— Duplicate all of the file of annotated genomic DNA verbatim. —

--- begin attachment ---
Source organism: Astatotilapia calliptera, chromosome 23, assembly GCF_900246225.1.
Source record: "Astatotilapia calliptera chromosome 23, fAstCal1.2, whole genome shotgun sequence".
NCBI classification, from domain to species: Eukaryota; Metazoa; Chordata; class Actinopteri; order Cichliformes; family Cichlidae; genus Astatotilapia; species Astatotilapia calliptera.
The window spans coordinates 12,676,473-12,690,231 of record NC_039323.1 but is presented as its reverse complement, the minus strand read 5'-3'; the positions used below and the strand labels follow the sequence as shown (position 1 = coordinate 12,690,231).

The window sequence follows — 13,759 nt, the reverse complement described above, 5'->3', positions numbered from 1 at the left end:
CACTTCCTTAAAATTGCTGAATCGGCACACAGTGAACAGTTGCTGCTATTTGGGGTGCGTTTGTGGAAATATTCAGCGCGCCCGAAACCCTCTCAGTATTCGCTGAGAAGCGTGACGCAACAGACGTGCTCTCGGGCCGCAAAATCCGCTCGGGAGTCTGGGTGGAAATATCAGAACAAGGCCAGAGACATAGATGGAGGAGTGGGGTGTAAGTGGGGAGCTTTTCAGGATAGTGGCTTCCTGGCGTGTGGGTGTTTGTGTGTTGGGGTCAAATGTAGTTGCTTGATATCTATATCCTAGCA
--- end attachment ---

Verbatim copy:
Source organism: Astatotilapia calliptera, chromosome 23, assembly GCF_900246225.1.
Source record: "Astatotilapia calliptera chromosome 23, fAstCal1.2, whole genome shotgun sequence".
NCBI classification, from domain to species: Eukaryota; Metazoa; Chordata; class Actinopteri; order Cichliformes; family Cichlidae; genus Astatotilapia; species Astatotilapia calliptera.
The window spans coordinates 12,676,473-12,690,231 of record NC_039323.1 but is presented as its reverse complement, the minus strand read 5'-3'; the positions used below and the strand labels follow the sequence as shown (position 1 = coordinate 12,690,231).

The window sequence follows — 13,759 nt, the reverse complement described above, 5'->3', positions numbered from 1 at the left end:
CACTTCCTTAAAATTGCTGAATCGGCACACAGTGAACAGTTGCTGCTATTTGGGGTGCGTTTGTGGAAATATTCAGCGCGCCCGAAACCCTCTCAGTATTCGCTGAGAAGCGTGACGCAACAGACGTGCTCTCGGGCCGCAAAATCCGCTCGGGAGTCTGGGTGGAAATATCAGAACAAGGCCAGAGACATAGATGGAGGAGTGGGGTGTAAGTGGGGAGCTTTTCAGGATAGTGGCTTCCTGGCGTGTGGGTGTTTGTGTGTTGGGGTCAAATGTAGTTGCTTGATATCTATATCCTAGCA